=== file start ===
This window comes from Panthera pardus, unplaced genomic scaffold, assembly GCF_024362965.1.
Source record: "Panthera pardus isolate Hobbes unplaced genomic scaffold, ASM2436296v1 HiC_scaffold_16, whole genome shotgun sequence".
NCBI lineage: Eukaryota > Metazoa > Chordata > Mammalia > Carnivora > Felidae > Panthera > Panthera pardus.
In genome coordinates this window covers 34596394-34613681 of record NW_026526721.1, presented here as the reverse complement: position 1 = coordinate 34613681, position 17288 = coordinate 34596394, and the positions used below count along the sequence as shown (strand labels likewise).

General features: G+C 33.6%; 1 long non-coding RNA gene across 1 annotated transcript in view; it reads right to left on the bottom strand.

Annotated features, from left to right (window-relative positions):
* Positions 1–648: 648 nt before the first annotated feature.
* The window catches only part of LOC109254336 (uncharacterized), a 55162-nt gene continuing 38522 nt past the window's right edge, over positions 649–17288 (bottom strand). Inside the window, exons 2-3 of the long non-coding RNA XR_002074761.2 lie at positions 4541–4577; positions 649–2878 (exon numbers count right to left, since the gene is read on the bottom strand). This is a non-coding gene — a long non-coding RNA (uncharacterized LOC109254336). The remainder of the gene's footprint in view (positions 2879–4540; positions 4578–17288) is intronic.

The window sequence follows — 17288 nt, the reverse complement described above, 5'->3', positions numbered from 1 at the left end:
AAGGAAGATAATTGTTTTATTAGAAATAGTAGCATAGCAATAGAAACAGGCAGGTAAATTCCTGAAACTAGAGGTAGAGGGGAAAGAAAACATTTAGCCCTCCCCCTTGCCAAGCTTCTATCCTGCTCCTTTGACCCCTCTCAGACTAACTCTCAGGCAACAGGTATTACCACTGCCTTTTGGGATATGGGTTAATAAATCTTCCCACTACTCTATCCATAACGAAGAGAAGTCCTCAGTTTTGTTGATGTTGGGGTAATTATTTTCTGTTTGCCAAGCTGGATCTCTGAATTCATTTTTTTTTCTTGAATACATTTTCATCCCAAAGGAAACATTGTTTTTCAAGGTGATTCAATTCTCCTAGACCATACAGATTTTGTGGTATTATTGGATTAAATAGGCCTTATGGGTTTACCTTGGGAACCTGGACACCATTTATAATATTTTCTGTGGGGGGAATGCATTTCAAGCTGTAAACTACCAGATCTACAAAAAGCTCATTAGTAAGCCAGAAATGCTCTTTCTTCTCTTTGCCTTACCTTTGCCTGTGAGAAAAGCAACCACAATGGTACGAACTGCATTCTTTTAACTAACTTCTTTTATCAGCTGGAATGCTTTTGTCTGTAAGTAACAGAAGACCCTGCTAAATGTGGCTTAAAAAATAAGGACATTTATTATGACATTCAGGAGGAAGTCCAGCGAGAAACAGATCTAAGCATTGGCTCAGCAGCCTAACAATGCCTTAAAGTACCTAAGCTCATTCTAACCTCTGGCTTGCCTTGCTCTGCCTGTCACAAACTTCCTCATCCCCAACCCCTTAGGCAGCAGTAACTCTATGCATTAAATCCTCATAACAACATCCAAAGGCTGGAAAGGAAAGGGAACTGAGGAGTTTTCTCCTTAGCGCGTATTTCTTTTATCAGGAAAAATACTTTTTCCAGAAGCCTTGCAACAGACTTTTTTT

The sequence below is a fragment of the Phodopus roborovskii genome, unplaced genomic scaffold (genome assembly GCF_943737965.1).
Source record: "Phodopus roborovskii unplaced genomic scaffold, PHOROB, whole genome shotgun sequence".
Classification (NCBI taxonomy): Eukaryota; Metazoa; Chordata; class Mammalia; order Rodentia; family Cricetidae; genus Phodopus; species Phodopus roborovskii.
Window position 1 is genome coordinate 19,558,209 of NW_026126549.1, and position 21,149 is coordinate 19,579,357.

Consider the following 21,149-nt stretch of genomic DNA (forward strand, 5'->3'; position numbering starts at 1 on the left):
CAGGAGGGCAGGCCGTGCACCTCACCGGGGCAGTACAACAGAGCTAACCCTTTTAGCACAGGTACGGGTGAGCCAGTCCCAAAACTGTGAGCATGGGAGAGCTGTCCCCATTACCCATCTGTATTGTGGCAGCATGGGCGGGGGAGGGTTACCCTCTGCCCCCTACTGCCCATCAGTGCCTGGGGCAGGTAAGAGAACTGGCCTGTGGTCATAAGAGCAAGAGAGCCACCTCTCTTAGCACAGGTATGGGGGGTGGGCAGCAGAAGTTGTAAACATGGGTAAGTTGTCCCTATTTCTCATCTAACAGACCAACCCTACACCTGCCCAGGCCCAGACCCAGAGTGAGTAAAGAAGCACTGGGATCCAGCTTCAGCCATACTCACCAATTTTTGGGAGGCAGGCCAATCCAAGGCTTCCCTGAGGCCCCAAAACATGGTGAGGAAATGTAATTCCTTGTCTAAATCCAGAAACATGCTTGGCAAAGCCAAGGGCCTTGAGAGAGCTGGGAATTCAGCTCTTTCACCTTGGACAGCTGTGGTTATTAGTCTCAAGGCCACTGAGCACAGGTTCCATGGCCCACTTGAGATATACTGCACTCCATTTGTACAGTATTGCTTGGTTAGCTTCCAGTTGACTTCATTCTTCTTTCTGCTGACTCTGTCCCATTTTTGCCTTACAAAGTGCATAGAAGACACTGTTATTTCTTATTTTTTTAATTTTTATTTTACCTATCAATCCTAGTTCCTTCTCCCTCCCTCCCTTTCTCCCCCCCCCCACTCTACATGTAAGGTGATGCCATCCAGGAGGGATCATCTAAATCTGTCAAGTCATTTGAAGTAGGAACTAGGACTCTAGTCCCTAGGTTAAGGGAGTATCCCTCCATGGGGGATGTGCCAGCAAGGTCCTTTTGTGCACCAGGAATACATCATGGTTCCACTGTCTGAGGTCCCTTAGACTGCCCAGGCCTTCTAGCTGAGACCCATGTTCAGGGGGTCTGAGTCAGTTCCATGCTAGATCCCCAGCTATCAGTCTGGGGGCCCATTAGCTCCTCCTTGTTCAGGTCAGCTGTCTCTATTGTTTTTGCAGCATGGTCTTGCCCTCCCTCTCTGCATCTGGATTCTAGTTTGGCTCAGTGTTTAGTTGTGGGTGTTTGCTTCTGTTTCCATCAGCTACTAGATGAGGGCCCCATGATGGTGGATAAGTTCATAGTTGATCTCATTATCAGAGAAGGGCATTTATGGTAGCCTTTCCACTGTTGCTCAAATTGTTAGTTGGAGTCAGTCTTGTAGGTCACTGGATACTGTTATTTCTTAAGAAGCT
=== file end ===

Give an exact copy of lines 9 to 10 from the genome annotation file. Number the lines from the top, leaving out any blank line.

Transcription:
The window sequence follows — 17288 nt, the reverse complement described above, 5'->3', positions numbered from 1 at the left end:
AAGGAAGATAATTGTTTTATTAGAAATAGTAGCATAGCAATAGAAACAGGCAGGTAAATTCCTGAAACTAGAGGTAGAGGGGAAAGAAAACATTTAGCCCTCCCCCTTGCCAAGCTTCTATCCTGCTCCTTTGACCCCTCTCAGACTAACTCTCAGGCAACAGGTATTACCACTGCCTTTTGGGATATGGGTTAATAAATCTTCCCACTACTCTATCCATAACGAAGAGAAGTCCTCAGTTTTGTTGATGTTGGGGTAATTATTTTCTGTTTGCCAAGCTGGATCTCTGAATTCATTTTTTTTTCTTGAATACATTTTCATCCCAAAGGAAACATTGTTTTTCAAGGTGATTCAATTCTCCTAGACCATACAGATTTTGTGGTATTATTGGATTAAATAGGCCTTATGGGTTTACCTTGGGAACCTGGACACCATTTATAATATTTTCTGTGGGGGGAATGCATTTCAAGCTGTAAACTACCAGATCTACAAAAAGCTCATTAGTAAGCCAGAAATGCTCTTTCTTCTCTTTGCCTTACCTTTGCCTGTGAGAAAAGCAACCACAATGGTACGAACTGCATTCTTTTAACTAACTTCTTTTATCAGCTGGAATGCTTTTGTCTGTAAGTAACAGAAGACCCTGCTAAATGTGGCTTAAAAAATAAGGACATTTATTATGACATTCAGGAGGAAGTCCAGCGAGAAACAGATCTAAGCATTGGCTCAGCAGCCTAACAATGCCTTAAAGTACCTAAGCTCATTCTAACCTCTGGCTTGCCTTGCTCTGCCTGTCACAAACTTCCTCATCCCCAACCCCTTAGGCAGCAGTAACTCTATGCATTAAATCCTCATAACAACATCCAAAGGCTGGAAAGGAAAGGGAACTGAGGAGTTTTCTCCTTAGCGCGTATTTCTTTTATCAGGAAAAATACTTTTTCCAGAAGCCTTGCAACAGACTTTTTTT